The download article at left is in the form of a PDF. Before this article was published (in 1969) there was much speculation about how carbon dioxide (a gas that can react chemically with water) could be absorbed by the ocean.
This is some of the earliest work to postulate the mechanism(s) controlling the CO2 exchange rate through the ocean's surface. This study was carried out long before anybody worried about global warming. The main use of this research at that time was to explain how CO2 got into and out of the lungs. Now it pointedly pertains to the global problem of CO2 build-up in the atmosphere. How much and how fast can the ocean absorb it?
This is NOT a novel.
This experiment was done in a wind tunnel water tank with radioactive carbon dioxide (C14) used as a tracer to study the transfer of CO2 from water to air to examine how gas goes from one phase to another. (Turns out there's a "membrane" on the surface of liquids that it has to "diffuse" through. The "thickness" of the membrane depends on the air speed going over it and determines how fast the carbon dioxide gets out.)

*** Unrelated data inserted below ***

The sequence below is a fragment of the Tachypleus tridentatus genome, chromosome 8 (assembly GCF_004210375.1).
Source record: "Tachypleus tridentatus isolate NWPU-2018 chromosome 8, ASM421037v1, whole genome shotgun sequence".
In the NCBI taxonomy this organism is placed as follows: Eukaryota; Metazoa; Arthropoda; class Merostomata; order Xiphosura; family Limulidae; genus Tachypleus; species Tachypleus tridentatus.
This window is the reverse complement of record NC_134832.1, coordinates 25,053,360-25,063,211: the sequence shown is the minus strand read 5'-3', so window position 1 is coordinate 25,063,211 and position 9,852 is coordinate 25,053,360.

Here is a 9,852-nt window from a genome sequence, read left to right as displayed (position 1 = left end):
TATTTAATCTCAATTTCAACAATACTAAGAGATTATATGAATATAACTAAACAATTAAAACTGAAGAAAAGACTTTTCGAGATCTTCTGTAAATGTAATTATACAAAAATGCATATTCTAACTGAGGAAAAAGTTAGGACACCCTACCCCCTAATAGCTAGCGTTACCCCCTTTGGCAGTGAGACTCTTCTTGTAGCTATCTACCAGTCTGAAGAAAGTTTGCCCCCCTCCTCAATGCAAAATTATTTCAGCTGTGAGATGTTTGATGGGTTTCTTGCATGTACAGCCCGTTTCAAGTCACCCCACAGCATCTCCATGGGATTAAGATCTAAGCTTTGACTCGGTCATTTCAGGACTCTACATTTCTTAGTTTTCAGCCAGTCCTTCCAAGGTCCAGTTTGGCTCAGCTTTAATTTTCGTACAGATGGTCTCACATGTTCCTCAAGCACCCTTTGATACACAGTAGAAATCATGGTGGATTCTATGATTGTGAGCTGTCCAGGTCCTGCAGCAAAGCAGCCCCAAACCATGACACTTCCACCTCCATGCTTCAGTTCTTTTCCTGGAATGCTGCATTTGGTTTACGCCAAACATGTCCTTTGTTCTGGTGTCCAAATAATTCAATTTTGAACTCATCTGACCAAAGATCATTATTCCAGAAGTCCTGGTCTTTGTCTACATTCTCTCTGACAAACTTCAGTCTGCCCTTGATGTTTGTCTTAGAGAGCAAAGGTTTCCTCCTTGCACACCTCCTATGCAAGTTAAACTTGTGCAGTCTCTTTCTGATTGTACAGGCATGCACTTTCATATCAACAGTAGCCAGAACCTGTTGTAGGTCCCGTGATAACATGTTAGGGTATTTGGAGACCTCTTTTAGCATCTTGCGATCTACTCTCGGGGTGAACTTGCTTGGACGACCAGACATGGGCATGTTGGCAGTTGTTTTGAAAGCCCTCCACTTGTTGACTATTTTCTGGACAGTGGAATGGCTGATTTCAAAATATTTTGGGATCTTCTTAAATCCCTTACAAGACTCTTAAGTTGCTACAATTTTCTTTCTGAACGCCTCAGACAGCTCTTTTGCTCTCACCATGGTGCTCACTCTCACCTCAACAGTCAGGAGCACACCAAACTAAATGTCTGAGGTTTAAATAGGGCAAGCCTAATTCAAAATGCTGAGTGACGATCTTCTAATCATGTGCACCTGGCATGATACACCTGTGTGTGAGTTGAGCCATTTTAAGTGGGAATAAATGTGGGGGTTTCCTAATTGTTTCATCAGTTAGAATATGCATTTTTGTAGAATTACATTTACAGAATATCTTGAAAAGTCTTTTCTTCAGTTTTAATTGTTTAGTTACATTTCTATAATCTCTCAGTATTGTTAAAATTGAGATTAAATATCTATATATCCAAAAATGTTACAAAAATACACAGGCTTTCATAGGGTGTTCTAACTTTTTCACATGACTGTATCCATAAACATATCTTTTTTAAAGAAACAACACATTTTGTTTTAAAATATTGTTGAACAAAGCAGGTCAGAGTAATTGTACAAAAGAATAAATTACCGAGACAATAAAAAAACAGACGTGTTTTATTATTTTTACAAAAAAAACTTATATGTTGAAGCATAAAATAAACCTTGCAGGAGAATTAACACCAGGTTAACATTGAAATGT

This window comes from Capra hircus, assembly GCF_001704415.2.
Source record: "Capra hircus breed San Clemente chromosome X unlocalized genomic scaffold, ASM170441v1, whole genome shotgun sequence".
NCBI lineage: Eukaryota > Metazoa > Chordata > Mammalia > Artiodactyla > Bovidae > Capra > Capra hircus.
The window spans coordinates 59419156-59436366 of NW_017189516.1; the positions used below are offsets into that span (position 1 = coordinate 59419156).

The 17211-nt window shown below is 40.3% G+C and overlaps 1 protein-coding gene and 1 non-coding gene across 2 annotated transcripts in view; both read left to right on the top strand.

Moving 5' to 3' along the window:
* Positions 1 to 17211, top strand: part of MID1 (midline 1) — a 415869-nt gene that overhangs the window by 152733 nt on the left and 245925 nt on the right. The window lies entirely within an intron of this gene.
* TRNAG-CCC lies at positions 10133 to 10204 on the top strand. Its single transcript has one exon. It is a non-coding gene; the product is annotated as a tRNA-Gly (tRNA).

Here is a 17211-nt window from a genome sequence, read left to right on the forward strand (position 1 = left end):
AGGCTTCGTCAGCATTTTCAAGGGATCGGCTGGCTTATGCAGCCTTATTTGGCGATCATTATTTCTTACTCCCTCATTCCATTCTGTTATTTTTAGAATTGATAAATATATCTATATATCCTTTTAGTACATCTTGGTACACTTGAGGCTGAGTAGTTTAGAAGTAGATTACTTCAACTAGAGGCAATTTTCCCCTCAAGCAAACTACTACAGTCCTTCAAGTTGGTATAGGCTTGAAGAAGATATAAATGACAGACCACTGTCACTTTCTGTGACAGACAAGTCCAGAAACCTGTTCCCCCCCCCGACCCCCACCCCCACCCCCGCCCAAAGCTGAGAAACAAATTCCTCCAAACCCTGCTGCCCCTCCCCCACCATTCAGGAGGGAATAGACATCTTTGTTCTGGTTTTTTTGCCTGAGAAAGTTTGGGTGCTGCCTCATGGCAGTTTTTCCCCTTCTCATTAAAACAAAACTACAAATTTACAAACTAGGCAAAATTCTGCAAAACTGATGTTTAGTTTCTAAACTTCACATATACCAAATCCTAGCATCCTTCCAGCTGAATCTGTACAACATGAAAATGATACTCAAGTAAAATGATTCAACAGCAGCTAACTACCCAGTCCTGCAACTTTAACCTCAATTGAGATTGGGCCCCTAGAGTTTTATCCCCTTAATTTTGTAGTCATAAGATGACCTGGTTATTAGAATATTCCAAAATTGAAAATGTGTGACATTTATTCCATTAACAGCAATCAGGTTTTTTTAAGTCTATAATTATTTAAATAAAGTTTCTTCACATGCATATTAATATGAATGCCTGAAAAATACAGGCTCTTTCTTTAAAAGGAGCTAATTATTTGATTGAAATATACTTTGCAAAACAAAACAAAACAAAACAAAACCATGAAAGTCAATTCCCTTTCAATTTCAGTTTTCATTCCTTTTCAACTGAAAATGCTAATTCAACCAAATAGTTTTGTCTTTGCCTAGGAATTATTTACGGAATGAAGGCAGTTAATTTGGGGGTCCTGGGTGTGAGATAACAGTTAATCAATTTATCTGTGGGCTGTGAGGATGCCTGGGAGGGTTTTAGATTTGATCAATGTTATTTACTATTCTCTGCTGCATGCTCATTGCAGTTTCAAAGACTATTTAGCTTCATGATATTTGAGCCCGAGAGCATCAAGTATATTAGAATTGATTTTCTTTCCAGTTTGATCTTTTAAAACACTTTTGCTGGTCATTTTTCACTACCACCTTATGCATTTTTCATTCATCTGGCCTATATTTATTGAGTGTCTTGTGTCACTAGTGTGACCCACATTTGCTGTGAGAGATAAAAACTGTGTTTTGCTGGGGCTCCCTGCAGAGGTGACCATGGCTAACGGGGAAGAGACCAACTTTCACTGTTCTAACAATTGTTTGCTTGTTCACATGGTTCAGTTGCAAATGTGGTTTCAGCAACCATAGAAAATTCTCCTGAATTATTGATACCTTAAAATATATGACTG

This was done in an Oceanography graduate school, but by accident the mechanism I stumbled across also applied to how carbon dioxide gets back and forth from the blood, through the lungs, and into the air (which it turned out doctors WERE interested in). Back before Xerox, university people wrote each other for "reprints" and when the paper came out I got "reprint requests" from medical research schools all over the world and it took me a long time to figure out why on earth they cared. (At the time I had no idea, but smarter people did.)
Since then this article has been cited over eighty times (and counting) in the scientific literature, referred to as the Hoover Mechanism.